Emotion flows for Trinity
GOOBURRUM State School principal Halli Cantrell looked at the little faces of her pupils and prepared to utter the most difficult words in her teaching career.
Tears welled in Ms Cantrell’s eyes as she told Trinity Bates’s classmates their eight-year-old friend had been murdered.
“Little children shouldn’t have to hear this information, but we’ve done it as delicately as possible,” she said.
“We obviously feel very deeply for the parents and family.”
Among the pupils is best friend Lily McCormack, who is struggling to come to terms with why “Trini” will not be there to celebrate her seventh birthday next week.
It’s even more difficult to comprehend because she saw her friend just last Saturday, smiling and laughing at the birthday party of Lily’s three-year-old sister.
The youngster told the NewsMail she had happy memories of her friend.
“I liked it when she painted with me,” Lily said.
“We played with our guitars and made up our own songs.”
Lily’s mother Maree Hall described the murdered eight-year-old as a lovable little girl who would meet her at the front school gate, wanting to hug and kiss her younger children.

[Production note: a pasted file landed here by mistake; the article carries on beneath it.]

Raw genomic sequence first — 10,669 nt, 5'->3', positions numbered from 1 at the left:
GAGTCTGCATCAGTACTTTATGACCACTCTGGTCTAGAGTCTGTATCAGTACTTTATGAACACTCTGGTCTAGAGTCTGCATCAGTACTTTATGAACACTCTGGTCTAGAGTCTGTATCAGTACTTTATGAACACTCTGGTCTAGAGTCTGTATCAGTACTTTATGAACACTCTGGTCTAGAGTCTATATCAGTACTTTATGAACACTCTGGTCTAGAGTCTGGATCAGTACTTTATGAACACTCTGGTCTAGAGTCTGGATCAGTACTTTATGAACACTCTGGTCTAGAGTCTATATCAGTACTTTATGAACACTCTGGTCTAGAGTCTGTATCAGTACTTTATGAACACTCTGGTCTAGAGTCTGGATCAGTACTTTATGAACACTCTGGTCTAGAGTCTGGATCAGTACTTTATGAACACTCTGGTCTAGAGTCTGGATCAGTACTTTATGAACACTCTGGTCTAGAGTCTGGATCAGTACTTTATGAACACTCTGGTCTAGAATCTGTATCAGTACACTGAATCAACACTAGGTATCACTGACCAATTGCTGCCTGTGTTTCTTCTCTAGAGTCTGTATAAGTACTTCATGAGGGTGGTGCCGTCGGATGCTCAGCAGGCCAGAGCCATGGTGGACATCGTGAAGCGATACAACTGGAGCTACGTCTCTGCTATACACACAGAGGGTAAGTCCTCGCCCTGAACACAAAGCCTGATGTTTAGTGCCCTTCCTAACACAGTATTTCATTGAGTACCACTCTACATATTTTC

They weren’t to know Saturday’s birthday party was the last time they would ever laugh with the bubbly youngster.
“Our deepest sympathies (go to the family),” Ms Hall said.
“I know nothing we can say can make it better, but we love them and we’re thinking of them.”
Ms Hall said Lily had been withdrawn after hearing the news. Former Gooburrum student Danielle Vickers, who said she felt like Trinity’s older sister, clutched a small bouquet of flowers and described the eight-year-old’s caring personality.
“She was always happy,” she said.
“She got a necklace for her birthday and gave it to me.
“I said ‘I can’t take it, I can’t take it’, but she wouldn’t take it back.”
The principal said relief teachers and guidance officers were at the school from yesterday to help the students deal with the tragic loss.
“It’s almost like what has happened is a nightmare situation for the children,” Ms Cantrell said.
“They are asking things like, ‘is our house safe?’”
A new building opened at the school yesterday and has become a shrine for the eight-year-old student who loved to sing.
Classmates have posted letters and other mementos on the walls and it has become a room where they can go to reflect on the life of their friend.
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